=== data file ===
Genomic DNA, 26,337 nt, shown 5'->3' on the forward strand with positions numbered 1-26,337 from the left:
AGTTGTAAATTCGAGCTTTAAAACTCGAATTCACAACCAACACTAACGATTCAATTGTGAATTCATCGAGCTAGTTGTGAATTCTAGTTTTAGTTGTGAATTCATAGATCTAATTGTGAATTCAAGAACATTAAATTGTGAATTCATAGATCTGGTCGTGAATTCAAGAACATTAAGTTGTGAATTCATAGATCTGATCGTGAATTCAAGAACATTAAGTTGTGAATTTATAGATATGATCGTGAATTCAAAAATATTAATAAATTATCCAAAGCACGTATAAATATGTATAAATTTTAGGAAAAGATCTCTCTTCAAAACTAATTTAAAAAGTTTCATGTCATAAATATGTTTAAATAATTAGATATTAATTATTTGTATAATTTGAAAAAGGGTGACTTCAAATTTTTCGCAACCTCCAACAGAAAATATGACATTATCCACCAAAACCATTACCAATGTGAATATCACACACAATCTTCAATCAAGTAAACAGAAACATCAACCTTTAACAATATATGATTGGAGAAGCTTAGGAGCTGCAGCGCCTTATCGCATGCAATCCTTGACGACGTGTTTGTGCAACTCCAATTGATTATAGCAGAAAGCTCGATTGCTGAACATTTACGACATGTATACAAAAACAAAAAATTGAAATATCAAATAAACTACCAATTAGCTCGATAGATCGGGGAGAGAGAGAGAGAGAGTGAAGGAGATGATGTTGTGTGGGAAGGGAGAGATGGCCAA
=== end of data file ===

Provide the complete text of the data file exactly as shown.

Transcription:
Genomic DNA, 26,337 nt, shown 5'->3' on the forward strand with positions numbered 1-26,337 from the left:
AGTTGTAAATTCGAGCTTTAAAACTCGAATTCACAACCAACACTAACGATTCAATTGTGAATTCATCGAGCTAGTTGTGAATTCTAGTTTTAGTTGTGAATTCATAGATCTAATTGTGAATTCAAGAACATTAAATTGTGAATTCATAGATCTGGTCGTGAATTCAAGAACATTAAGTTGTGAATTCATAGATCTGATCGTGAATTCAAGAACATTAAGTTGTGAATTTATAGATATGATCGTGAATTCAAAAATATTAATAAATTATCCAAAGCACGTATAAATATGTATAAATTTTAGGAAAAGATCTCTCTTCAAAACTAATTTAAAAAGTTTCATGTCATAAATATGTTTAAATAATTAGATATTAATTATTTGTATAATTTGAAAAAGGGTGACTTCAAATTTTTCGCAACCTCCAACAGAAAATATGACATTATCCACCAAAACCATTACCAATGTGAATATCACACACAATCTTCAATCAAGTAAACAGAAACATCAACCTTTAACAATATATGATTGGAGAAGCTTAGGAGCTGCAGCGCCTTATCGCATGCAATCCTTGACGACGTGTTTGTGCAACTCCAATTGATTATAGCAGAAAGCTCGATTGCTGAACATTTACGACATGTATACAAAAACAAAAAATTGAAATATCAAATAAACTACCAATTAGCTCGATAGATCGGGGAGAGAGAGAGAGAGAGTGAAGGAGATGATGTTGTGTGGGAAGGGAGAGATGGCCAA